Effects of experimental intracerebral hemorrhage on blood flow, capillary permeability, and histochemistry

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✓ Experimental intracerebral hemorrhage has been shown to cause extensive cerebral ischemia. This study was performed to ascertain the time course of these changes and also to examine the type of brain damage that may occur under such circumstances. Halothane anesthesia was induced in rats, and 25 µl autologous blood was injected into the caudate nucleus; the effects were studied with autoradiographic measurement of local cerebral blood flow and capillary permeability, and also by light microscopy and histochemical techniques. Blood flow returned to normal or to slightly increased levels within the first 3 hours, and ischemic levels of flow were found to persist only to a marginal degree beyond 10 minutes after the lesions were made. Capillary permeability was maximum during the first 30 minutes after the hemorrhage and diminished with time. Structural evidence of ischemic damage was localized to the cortex overlying the hemorrhage, but was not seen in the caudate nucleus. Nevertheless, histochemical investigation did reveal an area of disturbed enzyme function in the striatum. This finding of biochemical disturbance without structural evidence of ischemic damage reveals that there is an area around the hematoma that, although demonstrating disturbed function, does not show structural damage, and the milieu of this partially injured brain may be implicated in the delayed development of the ischemic brain damage that follows intracerebral hemorrhage in man.

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Address reprint requests to: A. David Mendelow, Ph.D., F.R.C.S., Department of Neurosurgery, Newcastle General Hospital, Westgate Road, Newcastle-upon-Tyne NE4 6BE, England.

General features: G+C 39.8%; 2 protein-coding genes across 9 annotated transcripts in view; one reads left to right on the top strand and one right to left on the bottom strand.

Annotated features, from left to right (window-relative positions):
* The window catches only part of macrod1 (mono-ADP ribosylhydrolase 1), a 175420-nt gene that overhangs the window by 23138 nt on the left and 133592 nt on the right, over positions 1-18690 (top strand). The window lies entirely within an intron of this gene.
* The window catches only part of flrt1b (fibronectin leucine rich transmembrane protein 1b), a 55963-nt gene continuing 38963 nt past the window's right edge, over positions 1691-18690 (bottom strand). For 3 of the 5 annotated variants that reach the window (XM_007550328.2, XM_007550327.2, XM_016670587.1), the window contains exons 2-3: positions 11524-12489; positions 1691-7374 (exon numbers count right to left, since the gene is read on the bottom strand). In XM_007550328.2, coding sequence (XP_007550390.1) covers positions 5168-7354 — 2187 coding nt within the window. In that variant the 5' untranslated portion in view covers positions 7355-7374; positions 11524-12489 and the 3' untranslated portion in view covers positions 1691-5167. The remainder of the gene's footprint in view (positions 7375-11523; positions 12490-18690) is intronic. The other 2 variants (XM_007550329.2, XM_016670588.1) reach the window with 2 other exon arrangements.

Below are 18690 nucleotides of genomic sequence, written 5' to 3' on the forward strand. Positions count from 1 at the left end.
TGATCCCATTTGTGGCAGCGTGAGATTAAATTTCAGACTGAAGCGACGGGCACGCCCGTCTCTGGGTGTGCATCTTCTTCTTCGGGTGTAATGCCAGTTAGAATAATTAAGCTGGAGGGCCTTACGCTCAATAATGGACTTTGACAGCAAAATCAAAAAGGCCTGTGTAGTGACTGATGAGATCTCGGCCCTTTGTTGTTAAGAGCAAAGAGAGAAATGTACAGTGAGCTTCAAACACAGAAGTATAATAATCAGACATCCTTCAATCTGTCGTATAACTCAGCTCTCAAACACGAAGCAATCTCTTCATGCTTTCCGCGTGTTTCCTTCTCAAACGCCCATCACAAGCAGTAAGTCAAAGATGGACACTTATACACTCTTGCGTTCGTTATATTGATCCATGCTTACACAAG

© AANS, except where prohibited by US copyright law.

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    After injection of 25 µl blood into the right caudate nucleus, rat brains were perfusion-fixed with a formaldehyde/acetic acid/methanol solution and sectioned. In these sections of a lesioned brain, a hematoma is visible in the right caudate nucleus (center section) with extravasation laterally into the white matter of the corpus callosum. The hematoma appears black. There is evidence of Evans blue dye extravasation into the caudate nucleus around the hematoma, visible as a gray discoloration on the upper and center sections.

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    Tracings of cerebral perfusion pressure (CPP) during the first 3 hours after hemorrhage. No significant change in perfusion pressure was seen in the lesioned group compared to the control (sham-operated) group.

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    Distribution of cerebral blood flow (CBF) at different times in five lesioned and five control (sham-operated) animals. The y axis expresses the cumulative percentage of the hemisphere at particular flow values expressed on the x axis in steps of 25 ml/100 gm/min. a: At 1 minute, the CBF curve of the lesioned group has shifted to the left of the control curve, indicating that a greater percentage of the hemisphere in this section has a reduced blood flow. b: At 10 minutes, blood flow is returning toward normal and the curve of the lesioned group is now biphasic in relation to that of the control group. c: At 3 hours, the CBF curve of the lesioned group has shifted to the right of that of the control group, indicating that there is an overall increase in flow. d: Comparison of three CBF curves in the lesioned group showing that the 3-hour curve has shifted to the right of the 1-minute and 10-minute curves.